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Could the Senate health care bill make the opioid crisis worse? We’ll look at how deep cuts to Medicaid could hobble efforts to save lives.
Drug overdose deaths in the U.S. last year: nearly 60,000. Far more than in car crashes. At the heart of that soaring drug death number, opioids. The daily opioid death toll around the country is shocking. Millions struggling with addiction. A big part of the answer has to be treatment. That costs money. Maybe $45 billion in the next decade. Maybe $190 billion. The Senate health care plan earmarks $2 billion. This hour On Point: Are we tackling the opioid crisis, or not? -- Tom Ashbrook
Jodi Long, division director for treatment and recovery services at the Montgomery County Department of Alcohol, Drug Addiction and Mental Health Services.
From Tom's Reading List
STAT: Two GOP senators wanted $45 billion in health care bill to battle opioid crisis. They got $2 billion -- "The health care bill unveiled by Senate Republicans on Thursday includes funding to help tackle the nation’s opioid crisis — but dramatically less than the amount sought by two GOP senators and recovery advocates. Sens. Rob Portman (Ohio) and Shelley Moore Capito (W.Va.) at one point had requested $45 billion over the course of a decade to keep the battle against opioids on the nation’s front burner. The bill instead would allocate only $2 billion, all in 2018."
New York Times: Drug Deaths in America Are Rising Faster Than Ever — "Drug overdose deaths in 2016 most likely exceeded 59,000, the largest annual jump ever recorded in the United States, according to preliminary data compiled by The New York Times. The death count is the latest consequence of an escalating public health crisis: opioid addiction, now made more deadly by an influx of illicitly manufactured fentanyl and similar drugs. Drug overdoses are now the leading cause of death among Americans under 50."
The Daily Signal: The Opioid Crisis Is Dire. Why We Need a National Conversation About It Separate From Obamacare. — "Whatever the merits or demerits of the recently released Senate version of the GOP health care bill, some have suggested that it should put more funding into treating opioid addiction. Let’s be honest—the opioid crisis in America is huge, it is severe, and it is devastating. But this partisan-fought legislation just isn’t the place to put that funding. And it would likely do little to help stem and reverse the opioid crisis."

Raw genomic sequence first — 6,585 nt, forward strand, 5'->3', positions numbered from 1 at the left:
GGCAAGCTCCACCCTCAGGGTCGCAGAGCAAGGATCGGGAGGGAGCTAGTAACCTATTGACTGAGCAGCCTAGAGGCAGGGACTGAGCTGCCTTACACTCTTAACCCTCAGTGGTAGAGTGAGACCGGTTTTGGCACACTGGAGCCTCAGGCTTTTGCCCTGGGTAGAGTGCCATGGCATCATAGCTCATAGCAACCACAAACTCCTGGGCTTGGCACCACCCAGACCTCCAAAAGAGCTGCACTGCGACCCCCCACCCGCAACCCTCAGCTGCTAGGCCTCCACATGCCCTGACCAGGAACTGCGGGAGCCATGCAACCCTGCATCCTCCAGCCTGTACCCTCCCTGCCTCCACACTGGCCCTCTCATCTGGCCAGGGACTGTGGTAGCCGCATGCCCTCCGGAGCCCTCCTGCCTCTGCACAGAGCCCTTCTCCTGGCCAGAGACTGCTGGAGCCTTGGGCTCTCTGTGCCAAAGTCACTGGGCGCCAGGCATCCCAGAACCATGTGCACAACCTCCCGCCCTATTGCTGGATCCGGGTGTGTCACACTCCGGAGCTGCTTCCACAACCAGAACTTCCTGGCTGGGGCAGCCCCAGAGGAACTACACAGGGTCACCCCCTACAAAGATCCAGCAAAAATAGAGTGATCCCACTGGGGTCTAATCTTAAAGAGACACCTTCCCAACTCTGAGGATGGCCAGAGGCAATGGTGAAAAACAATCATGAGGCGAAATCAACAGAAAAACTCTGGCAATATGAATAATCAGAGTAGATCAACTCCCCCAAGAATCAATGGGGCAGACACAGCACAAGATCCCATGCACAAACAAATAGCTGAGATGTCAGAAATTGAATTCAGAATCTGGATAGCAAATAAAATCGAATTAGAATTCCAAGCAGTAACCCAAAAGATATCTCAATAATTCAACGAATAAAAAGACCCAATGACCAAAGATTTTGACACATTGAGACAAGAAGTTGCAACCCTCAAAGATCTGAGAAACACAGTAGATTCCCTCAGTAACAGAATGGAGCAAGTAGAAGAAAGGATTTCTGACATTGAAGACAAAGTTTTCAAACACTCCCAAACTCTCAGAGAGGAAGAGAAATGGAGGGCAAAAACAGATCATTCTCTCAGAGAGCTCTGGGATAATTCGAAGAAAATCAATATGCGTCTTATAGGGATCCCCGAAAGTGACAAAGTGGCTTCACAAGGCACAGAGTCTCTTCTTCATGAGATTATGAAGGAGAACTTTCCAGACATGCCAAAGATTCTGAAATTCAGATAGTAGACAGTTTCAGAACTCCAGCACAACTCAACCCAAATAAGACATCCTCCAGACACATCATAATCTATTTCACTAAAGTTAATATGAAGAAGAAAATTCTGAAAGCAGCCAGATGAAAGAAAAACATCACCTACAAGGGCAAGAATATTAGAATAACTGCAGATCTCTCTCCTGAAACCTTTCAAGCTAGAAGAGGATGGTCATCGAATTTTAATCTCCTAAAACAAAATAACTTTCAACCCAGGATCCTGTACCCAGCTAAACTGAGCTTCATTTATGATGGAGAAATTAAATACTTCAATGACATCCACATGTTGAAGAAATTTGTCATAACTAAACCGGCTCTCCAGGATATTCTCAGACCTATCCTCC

A Story Of Relapse And Loss In New Orleans
Scott in New Orleans, Louisiana, called in to our show today to share his experience with opioid addiction treatment. He said he's struggled to find doctors in his city, with and without the Affordable Care Act.
"We have a huge lack of psychiatric and addiction treatment services," Scott said of New Orleans. That left him to pay hundreds of dollars a month for Suboxone, a prescription drug used to treat addiction.
Scott said he was clean for two and half years before recently relapsing. After switching doctors, he needed to test "dirty" for heroin again to get a new prescription for Suboxone. So he did.
"I guess choose that excuse," he said. "I wanted to do it again."
But his own troubles aside, Scott sees opioids as a prominent problem on the streets of New Orleans.
"I actually witnessed a good friend overdose and die this weekend on fentanyl," he said, "which seems to be the norm here."
Opioid Deaths Across The Country
This program aired on June 27, 2017.
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